An external company is to be brought in to dole out fines as part of a concerted effort to target dog owners who allow their pets to foul.
And Armagh City, Banbridge and Craigavon Borough Council has also expressed its support to increase the fixed penalty charge from £80 to £250 for offenders.
The council debated the matter during the course of its monthly meeting on Monday night.
One Ulster Unionist councillor blamed staff shortages on being unable to deal with the current situation with high levels of fouling.
It had previously been revealed at an earlier meeting that staff levels had declined within the environmental services department, which included a number of workers retiring.
Alderman Jim Speers said he had recently met officers in Markethill and had discussed, “not only the dog fouling but indeed the general cleanliness of the area”.
He referred to the “number of vacant posts that are to be filled” and added: “I think that is primarily having an effect. If you contact the office in Armagh, you often find that something new has happened. Maybe there is nobody there to answer the phone. It has happened me on a number of occasions recently. I understand it’s primarily because of a shortage of bodies.
“The officers I met in Markethill were very, very receptive and things did take a step forward in relation to that.”
Alderman Speers expressed his own concerns on the issue of dog fouling and “the number of officers who are available in being able to issue penalties”.
“It is a major problem right across the area,” he added. “People walking about with dogs; they should take their business home with them!”
Party colleague Councillor Julie Flaherty sought an update on efforts to fill vacancies.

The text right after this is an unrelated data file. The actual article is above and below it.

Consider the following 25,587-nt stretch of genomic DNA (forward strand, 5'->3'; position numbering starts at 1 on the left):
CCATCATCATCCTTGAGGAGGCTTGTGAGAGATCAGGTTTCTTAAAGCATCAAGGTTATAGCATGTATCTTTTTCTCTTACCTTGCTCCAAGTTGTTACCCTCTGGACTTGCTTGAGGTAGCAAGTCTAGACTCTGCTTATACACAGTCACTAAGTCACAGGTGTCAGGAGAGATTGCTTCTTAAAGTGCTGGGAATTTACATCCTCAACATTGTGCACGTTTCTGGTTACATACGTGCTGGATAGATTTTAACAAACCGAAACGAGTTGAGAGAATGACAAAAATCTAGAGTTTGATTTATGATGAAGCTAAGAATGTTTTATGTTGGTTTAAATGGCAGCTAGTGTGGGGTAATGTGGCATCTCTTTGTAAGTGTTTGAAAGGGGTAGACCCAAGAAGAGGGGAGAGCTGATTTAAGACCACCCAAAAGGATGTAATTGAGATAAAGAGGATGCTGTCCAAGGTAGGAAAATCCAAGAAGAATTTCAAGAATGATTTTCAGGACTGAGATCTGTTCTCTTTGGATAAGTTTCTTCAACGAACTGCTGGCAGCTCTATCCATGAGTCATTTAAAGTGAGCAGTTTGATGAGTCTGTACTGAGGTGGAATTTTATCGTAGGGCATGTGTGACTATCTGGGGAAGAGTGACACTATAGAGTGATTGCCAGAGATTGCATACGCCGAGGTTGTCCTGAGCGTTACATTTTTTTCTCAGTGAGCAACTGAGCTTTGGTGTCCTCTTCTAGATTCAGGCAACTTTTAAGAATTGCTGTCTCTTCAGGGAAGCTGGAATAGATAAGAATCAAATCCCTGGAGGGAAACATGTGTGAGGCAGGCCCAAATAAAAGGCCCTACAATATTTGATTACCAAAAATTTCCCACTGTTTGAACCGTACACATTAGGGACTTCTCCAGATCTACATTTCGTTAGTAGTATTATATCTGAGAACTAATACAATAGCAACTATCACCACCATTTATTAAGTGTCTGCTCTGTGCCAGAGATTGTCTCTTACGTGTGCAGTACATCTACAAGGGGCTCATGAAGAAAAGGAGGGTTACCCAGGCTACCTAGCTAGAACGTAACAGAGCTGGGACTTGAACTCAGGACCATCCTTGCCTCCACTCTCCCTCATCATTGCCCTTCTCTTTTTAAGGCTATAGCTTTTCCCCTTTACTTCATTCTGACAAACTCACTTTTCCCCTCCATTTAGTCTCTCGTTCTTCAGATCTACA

“I’ve seen a number of councils actually recruiting quite aggressively but I haven’t seen our own,” she stated. “I’m just wondering how we are progressing with that?”
Strategic director Mark Parkinson said every effort was being made but it had proved difficult in recent times.
He explained: “The current position is that we have in the region of about 30 vacancies. The majority of these would have been pre-Covid. And these are now progressing.
“We are recruiting now and we ought to get these vacancies filled as quickly as possible.
“HR are being very helpful and very thoughtful in respect of the process and they are actually looking at what happened pre-Covid as well for people who actually applied for posts then, to see if we can circumvent the process in some way to try to get people on board as quickly as possible.”
Meanwhile, on the specific matter of dog mess – which frequently gets raised within the Civic Centre setting – Mr Parkinson had an update and confirmation on future planned actions.
He said: “The current position is that we are recruiting for additional inspectors to actually go and deal with dog fouling.
“We actually are moving forward with recruitment of an external company on a pilot basis to actually issue PCNs (penalty charge notices) for dog fouling.
“Interestingly out of that presentation the company made a statement which I think just backs up some of the things we see on a day to day basis, and that is it takes them six hours of constant monitoring to be able to issue one fixed penalty notice.”
And on that same issue of penalties, one Ulster Unionist councillor sought support for action being taken by Newry, Mourne and Down District Council.
Councillor Jill Macauley asked for support – and councillors agreed – for moves in Newry off the back of a request by her UUP colleague Councillor David Taylor.
They will back calls for legislation to be updated and will press upon Environment Minister Edwin Poots for authority to amend dog fouling legislation.
Newry Council has called – and ABC Council has now agreed – that Minister Poots be asked to devolve powers for setting fixed penalty rates to councils and to hike the ‘fine’ for dog fouling and littering from £80 to £250.
ABC Council is also now expected to write to the Minister on the matter.
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